Art for Art’s sake? Renaissance Florence


Vertiginous symmetries – Florentine palazzi

         “Beauty is truth, truth beauty, – that is all

                    Ye Know on earth, and all ye need to know.”

John Keats, Ode on a Grecian Urn

As a pleasant interlude to mountain adventures, I went to Florence to check out an exhibition on the Renaissance

Those not sensitive enough – or simply not interested – please read on or wait for the next post.

Draped in the elegant, graceful, regular and geometric Renaissance lines, swathed with frescoes, statues, drawings, paintings and mosaics, Florence is quintessentially stylish and impossibly charming.

Domenico Ghirlandaio, Benozzo Gozzoli, Filippo and Filippino Lippi, Arnolfo di Cambio, Desiderio da Settignano, Bernardo Rossellino, Mino da Fiesole …  evocative names, sadly almost forgotten in the years after my MA, have all of a sudden reappeared in my mind. And I am hooked again.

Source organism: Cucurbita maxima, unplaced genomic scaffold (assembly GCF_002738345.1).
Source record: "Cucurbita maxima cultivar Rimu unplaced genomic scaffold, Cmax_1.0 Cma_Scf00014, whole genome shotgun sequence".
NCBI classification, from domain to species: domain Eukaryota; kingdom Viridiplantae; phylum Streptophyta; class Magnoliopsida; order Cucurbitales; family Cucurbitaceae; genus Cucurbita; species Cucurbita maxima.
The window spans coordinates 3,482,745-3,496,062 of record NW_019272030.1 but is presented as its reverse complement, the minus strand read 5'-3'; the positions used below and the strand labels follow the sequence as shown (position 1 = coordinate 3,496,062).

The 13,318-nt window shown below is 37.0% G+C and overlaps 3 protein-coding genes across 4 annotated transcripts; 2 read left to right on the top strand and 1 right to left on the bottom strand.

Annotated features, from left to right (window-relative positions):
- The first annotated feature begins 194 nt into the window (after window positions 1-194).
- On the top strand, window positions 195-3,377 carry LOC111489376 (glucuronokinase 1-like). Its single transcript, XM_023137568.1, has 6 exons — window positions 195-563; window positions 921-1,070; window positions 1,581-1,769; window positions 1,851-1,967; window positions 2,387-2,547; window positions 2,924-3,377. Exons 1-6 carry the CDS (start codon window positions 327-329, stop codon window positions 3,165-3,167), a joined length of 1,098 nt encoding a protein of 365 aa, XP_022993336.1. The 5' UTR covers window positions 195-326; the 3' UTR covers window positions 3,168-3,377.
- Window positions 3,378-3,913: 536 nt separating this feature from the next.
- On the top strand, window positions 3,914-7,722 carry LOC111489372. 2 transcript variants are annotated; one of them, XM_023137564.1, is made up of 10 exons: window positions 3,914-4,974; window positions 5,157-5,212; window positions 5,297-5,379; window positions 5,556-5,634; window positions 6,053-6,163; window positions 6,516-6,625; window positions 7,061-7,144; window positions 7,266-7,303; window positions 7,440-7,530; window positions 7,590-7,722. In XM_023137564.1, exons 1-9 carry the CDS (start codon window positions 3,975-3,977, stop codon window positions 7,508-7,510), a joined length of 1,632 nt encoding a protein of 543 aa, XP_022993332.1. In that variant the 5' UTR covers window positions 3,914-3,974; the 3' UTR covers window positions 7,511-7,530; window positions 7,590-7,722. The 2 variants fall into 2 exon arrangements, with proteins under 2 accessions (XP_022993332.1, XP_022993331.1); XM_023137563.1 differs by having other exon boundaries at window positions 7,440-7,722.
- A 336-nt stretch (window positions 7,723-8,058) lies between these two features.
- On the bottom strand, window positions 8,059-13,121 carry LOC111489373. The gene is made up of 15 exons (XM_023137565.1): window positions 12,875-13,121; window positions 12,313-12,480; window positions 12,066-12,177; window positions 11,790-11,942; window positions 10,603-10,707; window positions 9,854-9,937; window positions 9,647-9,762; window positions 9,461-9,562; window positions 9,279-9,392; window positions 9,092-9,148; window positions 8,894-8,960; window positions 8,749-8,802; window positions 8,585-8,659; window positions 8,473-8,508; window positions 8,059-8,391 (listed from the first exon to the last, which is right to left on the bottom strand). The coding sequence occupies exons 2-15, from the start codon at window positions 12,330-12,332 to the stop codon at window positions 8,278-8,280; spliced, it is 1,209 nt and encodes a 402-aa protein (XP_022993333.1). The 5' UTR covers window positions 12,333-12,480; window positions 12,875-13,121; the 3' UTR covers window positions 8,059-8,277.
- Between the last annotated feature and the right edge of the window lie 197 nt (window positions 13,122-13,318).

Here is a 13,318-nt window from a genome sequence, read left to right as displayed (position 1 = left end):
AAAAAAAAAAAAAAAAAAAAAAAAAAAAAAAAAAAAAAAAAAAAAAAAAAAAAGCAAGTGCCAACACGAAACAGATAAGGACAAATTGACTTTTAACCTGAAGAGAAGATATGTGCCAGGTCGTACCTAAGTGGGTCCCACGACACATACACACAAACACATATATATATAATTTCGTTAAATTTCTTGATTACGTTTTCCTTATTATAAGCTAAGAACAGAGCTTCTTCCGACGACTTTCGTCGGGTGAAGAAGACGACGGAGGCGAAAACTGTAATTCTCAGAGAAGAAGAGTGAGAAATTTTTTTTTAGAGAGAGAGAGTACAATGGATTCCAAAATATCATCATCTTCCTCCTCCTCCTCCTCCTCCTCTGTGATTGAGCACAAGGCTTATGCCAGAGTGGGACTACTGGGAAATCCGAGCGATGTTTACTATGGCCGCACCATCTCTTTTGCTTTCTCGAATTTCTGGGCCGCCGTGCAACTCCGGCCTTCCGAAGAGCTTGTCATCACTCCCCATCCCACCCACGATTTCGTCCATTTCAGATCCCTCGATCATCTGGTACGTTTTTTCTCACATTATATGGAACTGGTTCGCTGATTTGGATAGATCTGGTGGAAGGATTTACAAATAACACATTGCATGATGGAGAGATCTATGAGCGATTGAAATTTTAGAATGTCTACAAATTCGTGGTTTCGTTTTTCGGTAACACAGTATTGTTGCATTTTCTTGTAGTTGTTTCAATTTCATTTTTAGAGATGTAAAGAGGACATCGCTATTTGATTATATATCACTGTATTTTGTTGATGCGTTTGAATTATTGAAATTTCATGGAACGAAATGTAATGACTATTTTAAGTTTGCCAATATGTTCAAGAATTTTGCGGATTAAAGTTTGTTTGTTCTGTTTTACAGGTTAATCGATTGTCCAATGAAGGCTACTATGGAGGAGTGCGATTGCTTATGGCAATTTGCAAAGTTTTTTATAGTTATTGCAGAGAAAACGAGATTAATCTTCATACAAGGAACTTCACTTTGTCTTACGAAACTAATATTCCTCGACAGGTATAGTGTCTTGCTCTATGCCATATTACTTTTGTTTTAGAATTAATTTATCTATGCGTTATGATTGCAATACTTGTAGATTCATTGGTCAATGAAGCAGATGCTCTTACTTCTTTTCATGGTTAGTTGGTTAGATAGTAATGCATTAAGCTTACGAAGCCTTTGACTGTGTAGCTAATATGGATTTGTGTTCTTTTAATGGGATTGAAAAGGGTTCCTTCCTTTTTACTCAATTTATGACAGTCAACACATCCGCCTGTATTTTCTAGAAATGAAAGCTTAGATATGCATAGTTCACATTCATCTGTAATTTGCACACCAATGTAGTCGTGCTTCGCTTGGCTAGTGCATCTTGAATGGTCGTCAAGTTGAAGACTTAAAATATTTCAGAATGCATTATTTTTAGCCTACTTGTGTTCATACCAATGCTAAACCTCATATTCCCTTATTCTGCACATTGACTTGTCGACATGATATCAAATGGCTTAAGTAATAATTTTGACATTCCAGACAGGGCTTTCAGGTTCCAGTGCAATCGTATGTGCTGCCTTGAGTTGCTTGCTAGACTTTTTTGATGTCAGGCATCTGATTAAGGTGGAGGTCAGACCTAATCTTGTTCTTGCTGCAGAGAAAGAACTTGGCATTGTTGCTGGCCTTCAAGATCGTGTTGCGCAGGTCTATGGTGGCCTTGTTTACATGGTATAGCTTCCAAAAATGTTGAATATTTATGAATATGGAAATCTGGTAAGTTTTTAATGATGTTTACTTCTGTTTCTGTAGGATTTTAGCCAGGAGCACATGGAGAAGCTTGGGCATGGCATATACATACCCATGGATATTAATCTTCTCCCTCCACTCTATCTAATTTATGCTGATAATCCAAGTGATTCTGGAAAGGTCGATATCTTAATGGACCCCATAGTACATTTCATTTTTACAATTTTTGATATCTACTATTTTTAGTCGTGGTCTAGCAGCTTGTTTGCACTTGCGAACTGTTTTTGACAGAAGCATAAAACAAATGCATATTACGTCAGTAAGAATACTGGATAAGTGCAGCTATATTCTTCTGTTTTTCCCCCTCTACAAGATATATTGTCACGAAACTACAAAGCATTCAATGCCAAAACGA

As a friend once told me “ Nature and creation, two fundamental aspects to sense fulfillment”. I strongly agree with him. Art would not exist without nature, and we would not be able to fully grasp its subtleties without it.  Still, swiftly meandering from churches to museums, cloisters to palazzi, exhibitions to art galleries, I started wondering if I, too, am possessed by tick-lists.  Botticelli, Donatello, Michelangelo…  I won’t leave this city until I have seen all of them. Not the best way to keep your sanity, especially if you have to negotiate with maddening crowds. Doesn’t the same apply to our mountain/climbing/running/hiking quests? Driving ourselves mad trying to reach yet another peak? Perhaps. But perhaps not.  I trust most of us are wise enough not to be caught by the frenzy.

Be as it may, I hope you will find some time to cultivate art interests, of any kind, and enrich your soul.


Madonnas adorn most Renaissance buildings


A modern-era Botticelli!


Art, art everywhere.



The splendid geometry of the Cappella de’ Pazzi, a masterpiece by Filippo Brunelleschi.



Fabulous Santa Croce adorns the Florentine skyline.



The amazing shoemaker – Salvatore Ferragamo


Florentine men of the Cinquecento – already handsome back then.


They once belonged to Hermes…


Museums, exhibitions and countless churches…


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